When Square was founded in 2009, the name "Jack Dorsey" overshadowed McKelvey's, but both parties were responsible for the popular mobile-payments app. Dorsey had once written software for McKelvey, and after he was ousted as Twitter's CEO, the two happened to reconnect. "We started Square because Jim McKelvey, our cofounder and my second boss (after my mother!), couldn't accept a credit card for his art," Dorsey said about McKelvey in the founders' letter from Square's S-1 filing before the company went public. McKelvey shared his problem with Dorsey, and the two came up with the idea for Square. McKelvey designed the hardware and built the magnetic reader, while Dorsey wrote the software. Today, McKelvey sits on the board of directors at Square. Since starting Square, he has founded two other companies: LaunchCode and Invisibly, according to his LinkedIn profile. He wrote a book, which came out in March, called "The Innovation Stack." Automaker Tesla had four cofounders: Martin Eberhard, Marc Tarpenning, Ian Wright, and JB Straubel.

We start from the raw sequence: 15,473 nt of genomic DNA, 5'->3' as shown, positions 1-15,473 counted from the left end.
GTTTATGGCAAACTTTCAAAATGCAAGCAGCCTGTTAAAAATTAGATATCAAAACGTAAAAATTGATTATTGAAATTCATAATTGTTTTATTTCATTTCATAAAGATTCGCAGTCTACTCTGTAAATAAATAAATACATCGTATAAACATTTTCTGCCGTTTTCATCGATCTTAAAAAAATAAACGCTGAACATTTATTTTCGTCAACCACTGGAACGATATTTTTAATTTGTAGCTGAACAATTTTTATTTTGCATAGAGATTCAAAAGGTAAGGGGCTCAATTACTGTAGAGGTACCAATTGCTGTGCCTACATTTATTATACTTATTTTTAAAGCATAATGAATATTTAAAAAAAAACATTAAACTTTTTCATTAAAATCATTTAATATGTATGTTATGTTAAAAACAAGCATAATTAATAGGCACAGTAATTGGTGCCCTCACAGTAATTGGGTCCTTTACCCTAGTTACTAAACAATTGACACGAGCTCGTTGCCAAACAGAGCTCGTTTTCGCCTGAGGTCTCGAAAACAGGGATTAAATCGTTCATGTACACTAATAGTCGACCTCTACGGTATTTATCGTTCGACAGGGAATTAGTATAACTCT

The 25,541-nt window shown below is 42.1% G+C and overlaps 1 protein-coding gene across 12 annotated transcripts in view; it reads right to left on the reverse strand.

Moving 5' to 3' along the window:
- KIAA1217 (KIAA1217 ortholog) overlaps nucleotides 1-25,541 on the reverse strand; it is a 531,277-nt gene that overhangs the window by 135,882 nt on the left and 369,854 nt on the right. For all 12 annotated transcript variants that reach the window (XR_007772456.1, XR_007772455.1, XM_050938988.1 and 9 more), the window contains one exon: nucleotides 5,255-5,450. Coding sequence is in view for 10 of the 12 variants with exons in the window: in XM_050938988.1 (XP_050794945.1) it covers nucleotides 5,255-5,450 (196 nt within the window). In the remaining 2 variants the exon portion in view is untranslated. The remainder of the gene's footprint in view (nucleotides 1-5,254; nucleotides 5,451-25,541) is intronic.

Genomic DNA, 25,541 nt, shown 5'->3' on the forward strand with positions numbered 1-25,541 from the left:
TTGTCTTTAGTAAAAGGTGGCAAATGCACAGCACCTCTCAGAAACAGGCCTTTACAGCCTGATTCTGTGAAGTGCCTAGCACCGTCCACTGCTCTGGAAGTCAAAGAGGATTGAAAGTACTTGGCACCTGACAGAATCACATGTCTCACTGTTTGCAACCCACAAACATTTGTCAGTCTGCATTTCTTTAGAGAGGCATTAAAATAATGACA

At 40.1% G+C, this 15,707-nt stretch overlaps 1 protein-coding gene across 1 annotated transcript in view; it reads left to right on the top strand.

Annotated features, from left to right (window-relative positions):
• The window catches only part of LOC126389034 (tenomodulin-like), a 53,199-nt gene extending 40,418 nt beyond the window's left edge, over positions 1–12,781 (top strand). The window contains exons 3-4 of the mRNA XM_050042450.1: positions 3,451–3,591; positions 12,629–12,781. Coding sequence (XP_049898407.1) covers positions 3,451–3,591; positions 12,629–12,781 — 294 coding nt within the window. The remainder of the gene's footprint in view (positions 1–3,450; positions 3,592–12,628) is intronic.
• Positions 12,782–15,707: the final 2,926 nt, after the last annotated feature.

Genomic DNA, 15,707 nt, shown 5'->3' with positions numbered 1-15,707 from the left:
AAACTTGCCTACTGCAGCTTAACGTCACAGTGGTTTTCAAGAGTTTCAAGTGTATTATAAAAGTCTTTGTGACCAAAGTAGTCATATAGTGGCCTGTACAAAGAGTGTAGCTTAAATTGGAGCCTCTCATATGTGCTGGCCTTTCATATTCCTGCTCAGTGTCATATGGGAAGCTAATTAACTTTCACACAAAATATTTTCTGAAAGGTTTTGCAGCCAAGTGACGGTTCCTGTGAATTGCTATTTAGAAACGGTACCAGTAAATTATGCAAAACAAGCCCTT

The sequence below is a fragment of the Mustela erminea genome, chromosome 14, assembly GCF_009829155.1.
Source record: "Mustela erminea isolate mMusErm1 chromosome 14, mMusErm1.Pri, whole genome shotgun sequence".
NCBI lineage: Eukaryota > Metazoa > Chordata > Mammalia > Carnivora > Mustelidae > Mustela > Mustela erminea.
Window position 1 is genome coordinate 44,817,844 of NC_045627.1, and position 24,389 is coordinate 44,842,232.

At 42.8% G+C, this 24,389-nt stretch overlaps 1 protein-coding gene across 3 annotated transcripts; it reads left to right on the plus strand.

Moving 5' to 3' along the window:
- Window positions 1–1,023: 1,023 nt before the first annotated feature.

There are two versions of how Tesla got its start: One is that Tesla was actually the 2003 brainchild of Martin Eberhard and Marc Tarpenning. The two engineers raised as much as they could without help, but ultimately needed to land a big investor to lead the Series A funding round. Ian Wright — who was third to join the team followed by JB Straubel — and Eberhard successfully pitched Tesla to Elon Musk in 2004. In Musk's version of events, both he and the Tesla Motors crew were equally interested in commercializing a tiny electric roadster called the tZero. The company behind the car, AC Propulsion, declined to bring it to market, but did introduce Musk and Tesla Motors. The group decided to team up, which led to the formation of Tesla as we know it today. Either way, Musk led two funding rounds and co-led a third before Tesla's first production vehicle, the Roadster, was finally unveiled in 2006. Both Eberhard and Tarpenning left after Eberhard was demoted from his position as CEO in 2007, and one CEO later, Musk took on the leading role. Eberhard then sued Musk and Tesla, claiming libel, slander, and breach of contract. Eberhard alleged that Tesla had wrongfully tried to "rewrite history" by taking away his position as the founder. He eventually withdrew the case and part of the resolution was that there would be five official founders of Tesla. Today, Eberhard and Tarpenning have worked together on a number of other electric vehicle projects, including Volkswagen and SF Motors. Wright left a year after joining Tesla, and founded Wrightspeed, which develops electric parts for trucks. JB Straubel was still the CTO of Tesla until July 2019. Snap CTO Bobby Murphy founded the company with Evan Spiegel.